Do You Run a Business Out of Your Home? You May Qualify for Tax Deductions
by NicoleD, Former Moderator
- Created: November 11, 2009, 7:51 pm
The IRS doesn't restrict the home definition to just houses. A business that operates in an apartment, condominium, mobile home, or boat can qualify. The home definition also includes unattached structures on the property, like a garage, studio, barn, or greenhouse.
Ask yourself the following to see if you are eligible for a business use of the home office deduction:
1. Is your use of the business part of your home exclusive, regular, and for your business?
To qualify under the exclusive use test you must use an area of your home only for your trade or business. The business area doesn't have to be in a separate room or blocked off by a partition, but it must be identifiable. For example, a workstation in the corner of a living room may qualify, but piling papers on your kitchen table would not. (Note: The exclusive test doesn't apply to daycare facilities, or in some other cases, for the storage of business inventory or product samples. Check irs.gov/smallbiz for the special rules.)
Regular use means that you use part of your home for your business on a continuing basis. Occasional business use is not enough to meet this requirement - even if you use an area designated exclusively for business purposes.
For more examples, see Business.gov's Home Office Deductions
2. Does the business part of your home serve as either
- your principle place of business,
- a place where you meet with patients, clients, or customers, or
- a separate structure not attached to your home, used for business purposes?
When your home is your principle business location
Even if your business has several locations, you may qualify for a deduction if your home is the principle place of business activity. You will need to prove that you use your home office exclusively and regularly for administrative or management activities and are unable to perform those activities at any other fixed location. You can still outsource administrative tasks from other locations - like hiring an accountant - and pass as the principle business location test.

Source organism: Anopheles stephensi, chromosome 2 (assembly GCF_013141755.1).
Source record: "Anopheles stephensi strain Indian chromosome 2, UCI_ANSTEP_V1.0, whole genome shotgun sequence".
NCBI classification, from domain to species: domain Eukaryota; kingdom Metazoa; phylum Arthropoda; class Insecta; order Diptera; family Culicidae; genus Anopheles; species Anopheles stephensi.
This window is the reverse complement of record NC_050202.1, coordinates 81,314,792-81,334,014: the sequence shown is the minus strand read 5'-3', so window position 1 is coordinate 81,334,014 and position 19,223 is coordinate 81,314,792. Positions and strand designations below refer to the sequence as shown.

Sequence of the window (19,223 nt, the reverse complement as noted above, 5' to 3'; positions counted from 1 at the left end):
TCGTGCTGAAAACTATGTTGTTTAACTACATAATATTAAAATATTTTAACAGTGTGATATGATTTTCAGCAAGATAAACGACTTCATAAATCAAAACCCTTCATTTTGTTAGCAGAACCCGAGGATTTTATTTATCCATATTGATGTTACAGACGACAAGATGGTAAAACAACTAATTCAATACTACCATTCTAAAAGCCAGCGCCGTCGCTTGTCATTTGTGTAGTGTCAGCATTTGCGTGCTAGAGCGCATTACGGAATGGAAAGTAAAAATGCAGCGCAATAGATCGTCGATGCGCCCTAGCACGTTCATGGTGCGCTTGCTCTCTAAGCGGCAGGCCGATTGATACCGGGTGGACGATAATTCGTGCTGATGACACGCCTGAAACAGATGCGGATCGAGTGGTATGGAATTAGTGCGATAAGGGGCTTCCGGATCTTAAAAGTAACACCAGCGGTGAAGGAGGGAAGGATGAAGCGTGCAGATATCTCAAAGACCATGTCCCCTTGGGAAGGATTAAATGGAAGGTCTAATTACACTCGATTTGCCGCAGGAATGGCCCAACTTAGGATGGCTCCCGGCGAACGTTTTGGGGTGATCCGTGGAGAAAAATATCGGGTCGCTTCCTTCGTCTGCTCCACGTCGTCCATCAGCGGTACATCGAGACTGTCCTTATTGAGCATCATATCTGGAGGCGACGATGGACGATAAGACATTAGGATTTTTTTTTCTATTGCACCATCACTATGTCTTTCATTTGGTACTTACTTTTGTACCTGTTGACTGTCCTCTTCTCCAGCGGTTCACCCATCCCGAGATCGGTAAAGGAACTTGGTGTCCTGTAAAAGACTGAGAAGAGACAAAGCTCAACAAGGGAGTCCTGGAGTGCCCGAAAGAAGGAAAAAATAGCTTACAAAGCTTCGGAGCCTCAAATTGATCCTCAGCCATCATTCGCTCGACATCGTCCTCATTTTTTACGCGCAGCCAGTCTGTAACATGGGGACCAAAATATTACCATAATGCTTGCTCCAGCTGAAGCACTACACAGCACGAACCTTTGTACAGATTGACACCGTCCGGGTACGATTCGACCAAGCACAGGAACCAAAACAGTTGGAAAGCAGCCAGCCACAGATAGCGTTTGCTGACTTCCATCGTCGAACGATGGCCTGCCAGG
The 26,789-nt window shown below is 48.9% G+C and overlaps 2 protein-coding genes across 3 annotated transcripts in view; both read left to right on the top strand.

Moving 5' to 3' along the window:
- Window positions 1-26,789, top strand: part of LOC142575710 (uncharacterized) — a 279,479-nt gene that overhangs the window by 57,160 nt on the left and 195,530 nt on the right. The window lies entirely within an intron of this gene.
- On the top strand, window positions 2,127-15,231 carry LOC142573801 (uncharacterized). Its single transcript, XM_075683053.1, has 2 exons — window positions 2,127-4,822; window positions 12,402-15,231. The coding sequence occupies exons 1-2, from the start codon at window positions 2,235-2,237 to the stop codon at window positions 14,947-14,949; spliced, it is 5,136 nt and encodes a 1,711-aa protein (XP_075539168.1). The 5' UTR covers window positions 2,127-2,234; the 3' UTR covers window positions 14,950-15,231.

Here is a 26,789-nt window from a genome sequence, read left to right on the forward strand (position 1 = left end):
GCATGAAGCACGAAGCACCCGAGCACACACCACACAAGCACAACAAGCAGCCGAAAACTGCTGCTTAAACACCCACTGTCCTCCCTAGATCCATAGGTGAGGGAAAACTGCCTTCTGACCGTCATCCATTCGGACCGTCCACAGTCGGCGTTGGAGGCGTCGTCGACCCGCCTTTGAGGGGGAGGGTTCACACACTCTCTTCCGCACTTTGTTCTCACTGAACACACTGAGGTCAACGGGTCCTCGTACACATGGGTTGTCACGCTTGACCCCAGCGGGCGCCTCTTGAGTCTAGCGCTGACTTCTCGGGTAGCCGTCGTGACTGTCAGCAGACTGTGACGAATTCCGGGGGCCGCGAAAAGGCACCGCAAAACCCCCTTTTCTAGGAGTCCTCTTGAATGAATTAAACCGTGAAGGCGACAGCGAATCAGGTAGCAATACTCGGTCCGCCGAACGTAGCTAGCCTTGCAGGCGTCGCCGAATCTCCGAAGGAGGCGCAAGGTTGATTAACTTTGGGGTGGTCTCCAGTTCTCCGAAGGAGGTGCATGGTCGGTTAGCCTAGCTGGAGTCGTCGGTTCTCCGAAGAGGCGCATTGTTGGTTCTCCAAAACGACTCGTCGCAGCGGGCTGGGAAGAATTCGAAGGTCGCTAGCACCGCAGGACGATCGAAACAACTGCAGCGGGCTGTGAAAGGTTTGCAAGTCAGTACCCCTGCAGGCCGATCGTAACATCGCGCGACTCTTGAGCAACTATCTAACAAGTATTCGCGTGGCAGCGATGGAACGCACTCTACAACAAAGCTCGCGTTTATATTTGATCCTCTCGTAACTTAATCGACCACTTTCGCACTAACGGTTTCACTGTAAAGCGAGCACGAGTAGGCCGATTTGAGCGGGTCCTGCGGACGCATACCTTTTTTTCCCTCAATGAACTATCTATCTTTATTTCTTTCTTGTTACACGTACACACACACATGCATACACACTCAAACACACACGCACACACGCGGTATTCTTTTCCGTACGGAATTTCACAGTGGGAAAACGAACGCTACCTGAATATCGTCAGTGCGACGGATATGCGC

When you meet with customers, patients, or clients in your home
If your business doesn't meet the requirements as a principle place of business, it might qualify as a meeting place. If you meet with customers in your home as a normal course of your business, you can deduct expenses for the area of your home used exclusively and regularly for meetings.
To qualify, the use of your home as a meeting location must be necessary and integral to your business. Using your home for occasional meetings or customer calls does not qualify you to deduct expenses for the business use of your home.
When your business is run out of a self-standing structure
You can deduct expenses for a separate free standing structure on your home property, such as a studio, garage, storage shed, or barn - if you use it exclusively and regularly for the business. A self-standing structure does not have to meet the requirements of a principle place of business or a meeting place.
Most deductions for the business use of your home are limited to the percentage of your home used for business or business percentage. Don't qualify for a deduction? When you have a business in your home you may be able to deduct a percentage of your home expenses such as insurance, utilities, and depreciation. You may have to do a little research, but it could be result in extra money in your pocket. For a refresher on business taxes, see A 101 in Small Business Tax Requirements.
Home Deduction Myths and Scams
Have you heard about home-based deductions that seem too good to be true? Chances are they're a common misconception. The IRS helps to separate the facts from myths:
- Non-deductible personal living expenses can not be transformed into deductible business expenses
- You can't use your home's operating expenses, or your home's depreciation deduction to create a net loss for a business operated out of your home.
Beware of scams that involve unprofitable home-based businesses claiming personal expenses as business expenses. No matter how convincing the information and marketing materials may seem, if you encounter what looks like a home based tax avoidance scheme, do your research and report it to your state tax department if necessary.
Coming soon: look for Part Two in this series on Small Business Tax Deductions: How to File Home-Based Deductions.
- Using Your Personal Vehicle for Business Purposes - Tax Deductions, Insurance and the Like!
- Starting and Growing a Home-Based Business - Uncle Sam Has Some Props That Can Help
- Small Business and Self-Employed Tax Center
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